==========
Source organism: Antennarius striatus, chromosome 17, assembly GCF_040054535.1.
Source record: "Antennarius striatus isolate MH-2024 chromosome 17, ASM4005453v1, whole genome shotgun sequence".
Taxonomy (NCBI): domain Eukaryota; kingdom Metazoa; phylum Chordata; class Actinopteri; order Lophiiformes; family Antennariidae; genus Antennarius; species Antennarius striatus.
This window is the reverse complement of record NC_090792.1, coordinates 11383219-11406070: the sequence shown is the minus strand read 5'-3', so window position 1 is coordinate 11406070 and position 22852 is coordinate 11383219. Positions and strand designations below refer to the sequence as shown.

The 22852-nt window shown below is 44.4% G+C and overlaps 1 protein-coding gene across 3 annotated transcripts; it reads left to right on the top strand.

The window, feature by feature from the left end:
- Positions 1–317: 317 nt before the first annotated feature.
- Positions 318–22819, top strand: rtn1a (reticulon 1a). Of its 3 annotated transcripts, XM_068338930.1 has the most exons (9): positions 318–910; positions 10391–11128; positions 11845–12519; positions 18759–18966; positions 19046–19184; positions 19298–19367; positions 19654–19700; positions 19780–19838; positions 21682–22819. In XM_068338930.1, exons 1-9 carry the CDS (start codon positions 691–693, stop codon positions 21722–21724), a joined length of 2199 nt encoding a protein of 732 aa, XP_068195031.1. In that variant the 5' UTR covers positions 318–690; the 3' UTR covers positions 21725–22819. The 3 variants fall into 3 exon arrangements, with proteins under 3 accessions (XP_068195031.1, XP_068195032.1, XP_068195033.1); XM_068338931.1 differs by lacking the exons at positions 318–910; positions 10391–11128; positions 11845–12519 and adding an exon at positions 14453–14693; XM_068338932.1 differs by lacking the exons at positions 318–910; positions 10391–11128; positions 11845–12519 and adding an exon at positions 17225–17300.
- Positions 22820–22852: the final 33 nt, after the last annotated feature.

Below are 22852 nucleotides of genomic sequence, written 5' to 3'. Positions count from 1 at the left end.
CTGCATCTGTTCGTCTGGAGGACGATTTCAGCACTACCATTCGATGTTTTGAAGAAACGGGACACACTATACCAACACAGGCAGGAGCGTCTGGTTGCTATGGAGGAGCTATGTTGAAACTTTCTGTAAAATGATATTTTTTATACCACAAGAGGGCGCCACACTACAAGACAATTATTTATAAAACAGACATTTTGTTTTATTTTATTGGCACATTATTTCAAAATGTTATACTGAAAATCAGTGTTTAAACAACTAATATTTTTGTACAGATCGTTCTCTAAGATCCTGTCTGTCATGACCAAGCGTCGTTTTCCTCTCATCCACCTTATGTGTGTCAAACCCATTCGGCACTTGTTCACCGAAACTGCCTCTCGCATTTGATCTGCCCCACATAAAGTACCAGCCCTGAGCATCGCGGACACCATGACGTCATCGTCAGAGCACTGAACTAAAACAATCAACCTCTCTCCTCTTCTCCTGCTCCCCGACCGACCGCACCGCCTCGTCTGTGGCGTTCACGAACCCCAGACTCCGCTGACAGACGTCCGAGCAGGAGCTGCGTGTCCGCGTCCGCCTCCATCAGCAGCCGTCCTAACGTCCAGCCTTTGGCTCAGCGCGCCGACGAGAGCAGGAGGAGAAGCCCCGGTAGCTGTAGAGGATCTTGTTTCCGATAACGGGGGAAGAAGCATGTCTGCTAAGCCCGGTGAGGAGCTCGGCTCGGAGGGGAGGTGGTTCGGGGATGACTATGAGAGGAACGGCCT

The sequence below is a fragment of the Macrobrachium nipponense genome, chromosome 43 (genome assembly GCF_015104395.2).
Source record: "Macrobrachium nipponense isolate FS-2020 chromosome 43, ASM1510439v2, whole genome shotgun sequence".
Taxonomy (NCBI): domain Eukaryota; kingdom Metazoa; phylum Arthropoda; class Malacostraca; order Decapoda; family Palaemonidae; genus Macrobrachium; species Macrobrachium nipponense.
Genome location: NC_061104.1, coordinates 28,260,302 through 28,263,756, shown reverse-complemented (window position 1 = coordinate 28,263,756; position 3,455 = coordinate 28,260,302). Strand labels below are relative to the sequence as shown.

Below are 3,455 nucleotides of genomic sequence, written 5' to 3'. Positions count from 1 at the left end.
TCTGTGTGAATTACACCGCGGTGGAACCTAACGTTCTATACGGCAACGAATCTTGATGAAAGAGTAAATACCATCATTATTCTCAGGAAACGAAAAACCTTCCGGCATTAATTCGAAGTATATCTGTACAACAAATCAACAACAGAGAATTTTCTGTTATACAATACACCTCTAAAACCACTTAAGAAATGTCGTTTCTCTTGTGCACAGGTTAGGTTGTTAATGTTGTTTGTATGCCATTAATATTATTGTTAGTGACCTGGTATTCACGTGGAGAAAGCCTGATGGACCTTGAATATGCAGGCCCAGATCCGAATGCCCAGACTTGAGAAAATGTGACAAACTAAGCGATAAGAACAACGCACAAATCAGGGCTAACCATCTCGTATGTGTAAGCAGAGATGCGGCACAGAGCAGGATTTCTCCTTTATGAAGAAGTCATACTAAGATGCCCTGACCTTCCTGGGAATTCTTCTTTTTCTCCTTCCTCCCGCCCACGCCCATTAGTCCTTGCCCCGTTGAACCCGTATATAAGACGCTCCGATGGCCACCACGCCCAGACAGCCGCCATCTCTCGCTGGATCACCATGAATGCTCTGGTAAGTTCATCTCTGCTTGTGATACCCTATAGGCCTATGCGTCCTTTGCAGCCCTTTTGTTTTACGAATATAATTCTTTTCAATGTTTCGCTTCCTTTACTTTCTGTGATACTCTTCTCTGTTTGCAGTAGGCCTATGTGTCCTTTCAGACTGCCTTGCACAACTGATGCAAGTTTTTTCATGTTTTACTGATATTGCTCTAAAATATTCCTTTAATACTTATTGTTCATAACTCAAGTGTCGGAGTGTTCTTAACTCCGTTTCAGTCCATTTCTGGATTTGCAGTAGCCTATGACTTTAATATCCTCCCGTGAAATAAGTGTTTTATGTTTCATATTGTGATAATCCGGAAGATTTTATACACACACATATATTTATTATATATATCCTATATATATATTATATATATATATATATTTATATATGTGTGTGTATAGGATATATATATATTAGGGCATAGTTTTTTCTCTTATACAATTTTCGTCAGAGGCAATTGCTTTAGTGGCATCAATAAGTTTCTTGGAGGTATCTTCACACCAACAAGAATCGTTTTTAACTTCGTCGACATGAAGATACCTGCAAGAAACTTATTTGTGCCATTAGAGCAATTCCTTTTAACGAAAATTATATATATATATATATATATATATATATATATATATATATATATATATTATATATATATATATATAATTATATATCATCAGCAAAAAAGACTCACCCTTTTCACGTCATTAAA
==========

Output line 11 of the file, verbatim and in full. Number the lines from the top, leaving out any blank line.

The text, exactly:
CTGCATCTGTTCGTCTGGAGGACGATTTCAGCACTACCATTCGATGTTTTGAAGAAACGGGACACACTATACCAACACAGGCAGGAGCGTCTGGTTGCTATGGAGGAGCTATGTTGAAACTTTCTGTAAAATGATATTTTTTATACCACAAGAGGGCGCCACACTACAAGACAATTATTTATAAAACAGACATTTTGTTTTATTTTATTGGCACATTATTTCAAAATGTTATACTGAAAATCAGTGTTTAAACAACTAATATTTTTGTACAGATCGTTCTCTAAGATCCTGTCTGTCATGACCAAGCGTCGTTTTCCTCTCATCCACCTTATGTGTGTCAAACCCATTCGGCACTTGTTCACCGAAACTGCCTCTCGCATTTGATCTGCCCCACATAAAGTACCAGCCCTGAGCATCGCGGACACCATGACGTCATCGTCAGAGCACTGAACTAAAACAATCAACCTCTCTCCTCTTCTCCTGCTCCCCGACCGACCGCACCGCCTCGTCTGTGGCGTTCACGAACCCCAGACTCCGCTGACAGACGTCCGAGCAGGAGCTGCGTGTCCGCGTCCGCCTCCATCAGCAGCCGTCCTAACGTCCAGCCTTTGGCTCAGCGCGCCGACGAGAGCAGGAGGAGAAGCCCCGGTAGCTGTAGAGGATCTTGTTTCCGATAACGGGGGAAGAAGCATGTCTGCTAAGCCCGGTGAGGAGCTCGGCTCGGAGGGGAGGTGGTTCGGGGATGACTATGAGAGGAACGGCCT